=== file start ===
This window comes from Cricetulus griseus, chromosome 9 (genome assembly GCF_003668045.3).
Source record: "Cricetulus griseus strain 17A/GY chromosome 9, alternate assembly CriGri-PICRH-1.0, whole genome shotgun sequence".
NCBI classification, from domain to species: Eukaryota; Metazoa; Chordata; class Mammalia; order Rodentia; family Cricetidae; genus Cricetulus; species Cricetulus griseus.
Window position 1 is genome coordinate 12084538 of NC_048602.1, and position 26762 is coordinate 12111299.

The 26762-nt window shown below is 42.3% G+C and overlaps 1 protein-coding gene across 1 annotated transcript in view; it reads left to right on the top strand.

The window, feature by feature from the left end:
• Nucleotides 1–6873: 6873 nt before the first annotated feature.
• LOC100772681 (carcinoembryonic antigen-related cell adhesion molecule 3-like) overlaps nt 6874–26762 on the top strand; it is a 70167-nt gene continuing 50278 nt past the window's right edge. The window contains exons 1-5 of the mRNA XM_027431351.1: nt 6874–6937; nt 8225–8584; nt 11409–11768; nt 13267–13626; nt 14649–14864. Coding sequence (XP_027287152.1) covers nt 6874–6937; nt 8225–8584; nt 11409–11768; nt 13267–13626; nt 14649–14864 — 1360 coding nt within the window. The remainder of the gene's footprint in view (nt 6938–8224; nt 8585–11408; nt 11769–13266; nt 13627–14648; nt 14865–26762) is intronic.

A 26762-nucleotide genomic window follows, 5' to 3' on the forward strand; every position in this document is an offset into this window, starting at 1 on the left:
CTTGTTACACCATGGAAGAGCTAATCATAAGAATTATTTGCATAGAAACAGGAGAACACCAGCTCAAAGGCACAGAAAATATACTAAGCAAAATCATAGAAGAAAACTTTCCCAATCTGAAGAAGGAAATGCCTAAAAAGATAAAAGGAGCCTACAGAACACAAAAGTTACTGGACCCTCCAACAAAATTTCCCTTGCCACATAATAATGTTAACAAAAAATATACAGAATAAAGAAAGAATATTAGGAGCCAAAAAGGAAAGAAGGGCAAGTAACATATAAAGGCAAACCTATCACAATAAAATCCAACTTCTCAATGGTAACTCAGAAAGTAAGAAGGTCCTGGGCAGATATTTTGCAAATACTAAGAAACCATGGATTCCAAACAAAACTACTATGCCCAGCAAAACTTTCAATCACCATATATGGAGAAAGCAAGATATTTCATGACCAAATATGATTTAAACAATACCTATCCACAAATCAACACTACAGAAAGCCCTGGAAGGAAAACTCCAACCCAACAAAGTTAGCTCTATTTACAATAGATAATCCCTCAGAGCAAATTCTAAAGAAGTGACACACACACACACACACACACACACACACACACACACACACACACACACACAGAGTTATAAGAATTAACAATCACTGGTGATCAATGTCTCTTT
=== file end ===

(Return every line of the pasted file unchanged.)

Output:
This window comes from Cricetulus griseus, chromosome 9 (genome assembly GCF_003668045.3).
Source record: "Cricetulus griseus strain 17A/GY chromosome 9, alternate assembly CriGri-PICRH-1.0, whole genome shotgun sequence".
NCBI classification, from domain to species: Eukaryota; Metazoa; Chordata; class Mammalia; order Rodentia; family Cricetidae; genus Cricetulus; species Cricetulus griseus.
Window position 1 is genome coordinate 12084538 of NC_048602.1, and position 26762 is coordinate 12111299.

The 26762-nt window shown below is 42.3% G+C and overlaps 1 protein-coding gene across 1 annotated transcript in view; it reads left to right on the top strand.

The window, feature by feature from the left end:
• Nucleotides 1–6873: 6873 nt before the first annotated feature.
• LOC100772681 (carcinoembryonic antigen-related cell adhesion molecule 3-like) overlaps nt 6874–26762 on the top strand; it is a 70167-nt gene continuing 50278 nt past the window's right edge. The window contains exons 1-5 of the mRNA XM_027431351.1: nt 6874–6937; nt 8225–8584; nt 11409–11768; nt 13267–13626; nt 14649–14864. Coding sequence (XP_027287152.1) covers nt 6874–6937; nt 8225–8584; nt 11409–11768; nt 13267–13626; nt 14649–14864 — 1360 coding nt within the window. The remainder of the gene's footprint in view (nt 6938–8224; nt 8585–11408; nt 11769–13266; nt 13627–14648; nt 14865–26762) is intronic.

A 26762-nucleotide genomic window follows, 5' to 3' on the forward strand; every position in this document is an offset into this window, starting at 1 on the left:
CTTGTTACACCATGGAAGAGCTAATCATAAGAATTATTTGCATAGAAACAGGAGAACACCAGCTCAAAGGCACAGAAAATATACTAAGCAAAATCATAGAAGAAAACTTTCCCAATCTGAAGAAGGAAATGCCTAAAAAGATAAAAGGAGCCTACAGAACACAAAAGTTACTGGACCCTCCAACAAAATTTCCCTTGCCACATAATAATGTTAACAAAAAATATACAGAATAAAGAAAGAATATTAGGAGCCAAAAAGGAAAGAAGGGCAAGTAACATATAAAGGCAAACCTATCACAATAAAATCCAACTTCTCAATGGTAACTCAGAAAGTAAGAAGGTCCTGGGCAGATATTTTGCAAATACTAAGAAACCATGGATTCCAAACAAAACTACTATGCCCAGCAAAACTTTCAATCACCATATATGGAGAAAGCAAGATATTTCATGACCAAATATGATTTAAACAATACCTATCCACAAATCAACACTACAGAAAGCCCTGGAAGGAAAACTCCAACCCAACAAAGTTAGCTCTATTTACAATAGATAATCCCTCAGAGCAAATTCTAAAGAAGTGACACACACACACACACACACACACACACACACACACACACACACACACACACAGAGTTATAAGAATTAACAATCACTGGTGATCAATGTCTCTTT